For us, this recognition on the part of the Peruvian State is very important, considering that the primary task of the Center for the Development of the Amazonian Indigenous - CEDIA has been the recognition of the territorial right to the indigenous peoples of the Peruvian Amazon, through the titling of native communities and that we are convinced that one hectare entitled to a strengthened community is one hectare won for conservation. Throughout its 35 years, CEDIA has contributed to the recognition and titling of more than 300 native communities, which represents around 30% of the total titled native communities in the country and around 40% of surface area. We are still working in this effort to close the gap in communities that still do not have this right. Also, hand in hand with these communities, indigenous organizations and other civil society organizations, we have participated in the establishment of 9 Protected Natural Areas (around 3.5 million hectares) in the most biodiverse areas of the country, such as the Southeast of Loreto , Güeppí north of Loreto and the Vilcabamba mountain range in Cusco.
On the other hand, we must not lose sight of the close relationship that exists between biological diversity and the immense cultural diversity of our country. In Peru there are more than 50 ethnic groups with their own culture and language, which have known how to make a particular and appropriate use of natural resources and have thus contributed to enriching the biological diversity of our country. The best known example is the large number of potato varieties that exist in our country. It is estimated that there are more than three thousand potato varieties, each with different characteristics, but also with different capacities to withstand adverse conditions and climates. Varieties that are capable of withstanding frost, intense rains, droughts and that can grow in different altitudinal floors. Our ancestors developed the knowledge and ability to intelligently domesticate and use each of these varieties according to their needs, but they were even smarter when they understood that this great diversity makes us more resilient *. Thanks to this, much of this diversity has been preserved to this day.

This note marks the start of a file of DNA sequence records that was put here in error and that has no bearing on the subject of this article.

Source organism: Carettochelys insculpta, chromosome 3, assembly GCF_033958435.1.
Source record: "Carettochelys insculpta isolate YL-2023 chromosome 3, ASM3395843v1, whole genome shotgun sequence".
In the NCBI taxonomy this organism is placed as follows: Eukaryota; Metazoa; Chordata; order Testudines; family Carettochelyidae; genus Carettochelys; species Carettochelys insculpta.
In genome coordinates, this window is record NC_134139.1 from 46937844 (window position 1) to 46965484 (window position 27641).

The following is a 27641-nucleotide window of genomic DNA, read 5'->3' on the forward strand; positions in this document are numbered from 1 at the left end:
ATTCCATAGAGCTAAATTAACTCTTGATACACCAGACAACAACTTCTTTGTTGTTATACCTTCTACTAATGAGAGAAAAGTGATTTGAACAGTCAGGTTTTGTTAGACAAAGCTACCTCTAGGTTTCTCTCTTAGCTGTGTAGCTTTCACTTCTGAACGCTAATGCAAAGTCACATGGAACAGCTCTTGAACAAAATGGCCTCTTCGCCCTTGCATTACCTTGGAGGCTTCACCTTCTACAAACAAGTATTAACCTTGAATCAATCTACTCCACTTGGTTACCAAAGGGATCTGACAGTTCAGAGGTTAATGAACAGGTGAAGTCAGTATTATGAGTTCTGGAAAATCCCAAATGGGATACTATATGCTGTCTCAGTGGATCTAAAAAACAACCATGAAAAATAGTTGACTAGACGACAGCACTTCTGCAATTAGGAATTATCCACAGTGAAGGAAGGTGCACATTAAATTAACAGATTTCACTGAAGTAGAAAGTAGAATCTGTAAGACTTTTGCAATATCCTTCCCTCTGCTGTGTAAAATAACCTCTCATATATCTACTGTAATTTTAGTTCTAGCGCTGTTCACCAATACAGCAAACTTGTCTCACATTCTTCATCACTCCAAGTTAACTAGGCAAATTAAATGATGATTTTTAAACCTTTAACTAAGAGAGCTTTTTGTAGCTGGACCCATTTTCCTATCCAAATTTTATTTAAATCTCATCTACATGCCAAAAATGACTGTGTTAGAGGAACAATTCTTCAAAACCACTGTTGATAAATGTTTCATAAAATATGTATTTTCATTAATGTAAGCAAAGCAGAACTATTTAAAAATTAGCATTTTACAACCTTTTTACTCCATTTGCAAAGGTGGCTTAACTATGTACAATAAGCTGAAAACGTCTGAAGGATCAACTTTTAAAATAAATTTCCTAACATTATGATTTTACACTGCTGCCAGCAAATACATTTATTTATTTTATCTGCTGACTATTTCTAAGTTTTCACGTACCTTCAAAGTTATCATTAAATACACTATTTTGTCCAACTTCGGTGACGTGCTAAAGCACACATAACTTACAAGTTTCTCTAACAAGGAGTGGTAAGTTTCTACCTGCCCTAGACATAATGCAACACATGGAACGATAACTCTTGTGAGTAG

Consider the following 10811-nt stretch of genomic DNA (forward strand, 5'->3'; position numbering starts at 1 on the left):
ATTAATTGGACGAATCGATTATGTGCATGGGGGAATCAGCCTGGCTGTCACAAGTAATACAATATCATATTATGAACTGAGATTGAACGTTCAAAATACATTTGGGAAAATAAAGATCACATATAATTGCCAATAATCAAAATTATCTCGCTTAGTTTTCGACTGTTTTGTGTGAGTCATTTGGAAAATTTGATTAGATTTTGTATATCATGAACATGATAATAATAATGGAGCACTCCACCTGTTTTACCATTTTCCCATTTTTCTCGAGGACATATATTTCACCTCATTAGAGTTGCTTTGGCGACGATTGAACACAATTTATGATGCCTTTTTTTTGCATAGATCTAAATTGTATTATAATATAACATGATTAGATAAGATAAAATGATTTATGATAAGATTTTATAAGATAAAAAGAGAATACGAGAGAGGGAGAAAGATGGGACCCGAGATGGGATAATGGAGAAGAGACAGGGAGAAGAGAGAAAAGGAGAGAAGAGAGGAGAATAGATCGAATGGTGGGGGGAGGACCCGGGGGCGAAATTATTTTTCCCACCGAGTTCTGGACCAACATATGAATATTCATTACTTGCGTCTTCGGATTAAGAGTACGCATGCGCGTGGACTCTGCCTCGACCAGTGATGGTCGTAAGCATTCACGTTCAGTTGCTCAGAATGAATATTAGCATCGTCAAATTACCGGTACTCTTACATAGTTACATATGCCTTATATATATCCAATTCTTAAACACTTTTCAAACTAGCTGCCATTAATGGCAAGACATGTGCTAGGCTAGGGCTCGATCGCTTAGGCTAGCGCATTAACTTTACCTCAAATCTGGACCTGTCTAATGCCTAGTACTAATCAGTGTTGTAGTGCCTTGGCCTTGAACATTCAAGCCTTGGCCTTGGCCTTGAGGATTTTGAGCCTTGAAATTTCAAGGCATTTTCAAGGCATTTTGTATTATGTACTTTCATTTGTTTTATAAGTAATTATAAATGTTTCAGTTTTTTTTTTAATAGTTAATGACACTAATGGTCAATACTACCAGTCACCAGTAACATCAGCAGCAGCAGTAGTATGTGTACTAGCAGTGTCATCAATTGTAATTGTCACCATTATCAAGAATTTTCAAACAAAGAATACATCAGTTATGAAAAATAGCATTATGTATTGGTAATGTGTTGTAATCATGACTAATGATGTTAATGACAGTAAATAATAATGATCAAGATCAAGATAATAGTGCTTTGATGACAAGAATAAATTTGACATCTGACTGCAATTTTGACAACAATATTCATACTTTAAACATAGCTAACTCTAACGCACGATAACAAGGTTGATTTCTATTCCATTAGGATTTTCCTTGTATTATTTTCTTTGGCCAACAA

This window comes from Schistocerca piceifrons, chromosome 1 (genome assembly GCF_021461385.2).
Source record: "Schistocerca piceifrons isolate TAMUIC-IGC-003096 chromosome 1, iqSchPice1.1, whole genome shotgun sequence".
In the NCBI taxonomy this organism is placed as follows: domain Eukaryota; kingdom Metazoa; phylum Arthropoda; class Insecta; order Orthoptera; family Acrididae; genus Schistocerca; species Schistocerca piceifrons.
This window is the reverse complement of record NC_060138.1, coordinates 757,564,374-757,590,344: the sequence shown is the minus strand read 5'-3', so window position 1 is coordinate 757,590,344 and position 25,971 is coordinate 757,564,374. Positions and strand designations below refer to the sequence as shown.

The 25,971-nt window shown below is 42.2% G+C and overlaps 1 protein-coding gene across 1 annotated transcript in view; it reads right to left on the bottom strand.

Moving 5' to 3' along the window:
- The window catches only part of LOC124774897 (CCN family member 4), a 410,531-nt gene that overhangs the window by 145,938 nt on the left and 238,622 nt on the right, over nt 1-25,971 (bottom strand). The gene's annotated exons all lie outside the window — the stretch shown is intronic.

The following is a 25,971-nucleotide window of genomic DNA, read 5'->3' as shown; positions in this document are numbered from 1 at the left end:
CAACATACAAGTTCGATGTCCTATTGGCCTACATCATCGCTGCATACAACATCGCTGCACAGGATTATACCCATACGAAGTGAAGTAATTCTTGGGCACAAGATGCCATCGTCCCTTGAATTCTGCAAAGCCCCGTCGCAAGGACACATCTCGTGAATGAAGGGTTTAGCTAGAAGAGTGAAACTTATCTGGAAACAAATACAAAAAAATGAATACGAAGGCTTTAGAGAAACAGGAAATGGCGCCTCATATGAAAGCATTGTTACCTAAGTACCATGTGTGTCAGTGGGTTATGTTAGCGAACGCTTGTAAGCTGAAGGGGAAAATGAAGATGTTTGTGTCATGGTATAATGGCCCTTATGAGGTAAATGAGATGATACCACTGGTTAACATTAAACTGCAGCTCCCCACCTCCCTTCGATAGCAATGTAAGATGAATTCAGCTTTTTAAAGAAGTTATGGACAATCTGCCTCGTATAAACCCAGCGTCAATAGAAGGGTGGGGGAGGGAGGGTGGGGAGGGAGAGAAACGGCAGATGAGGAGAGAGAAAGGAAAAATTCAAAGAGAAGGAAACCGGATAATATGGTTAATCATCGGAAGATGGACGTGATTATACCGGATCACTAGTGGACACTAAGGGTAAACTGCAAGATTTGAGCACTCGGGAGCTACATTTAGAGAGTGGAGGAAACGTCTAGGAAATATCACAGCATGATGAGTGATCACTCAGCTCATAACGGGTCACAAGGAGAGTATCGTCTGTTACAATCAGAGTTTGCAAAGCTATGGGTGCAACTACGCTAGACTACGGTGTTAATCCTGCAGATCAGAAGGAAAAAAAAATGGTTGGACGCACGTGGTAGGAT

The potato is not the only example of how diversity not only makes us richer, but more resilient. The indigenous peoples of the Amazon have developed a great variety of crops adapted to their environment and their ways of life, varieties of corn, sacha papa, yucca and beans, to give a few examples, which are unknown to the vast majority of Peruvians, but that the Amazonian indigenous peoples have known how to cultivate. Many of these varieties are the ones that now allow them to adapt to a changing climate. Currently, CEDIA is working hand in hand with various Ashaninka and Machiguenga communities in the Apurímac river valley, to rescue these varieties, which suffered the risk of being replaced by market demands, but which have proven to adapt much better to adverse conditions. The implementation of integral farms with these native varieties has proven to be an excellent adaptation strategy to climate change.
This discussion on the importance of biological diversity and its crucial role in the adaptation of rural populations to climate change, takes on greater relevance in light of recent news. The unfortunate decision of the President of the United States of America to withdraw his country from the Paris climate agreement makes it necessary to reassess the role of biological diversity in adapting to climate change. Above all, considering that South America, and in particular Peru, is one of the countries that suffers the most from the negative consequences of climate change.
* Resilience: Ability to face diversity / Ability to adapt to change.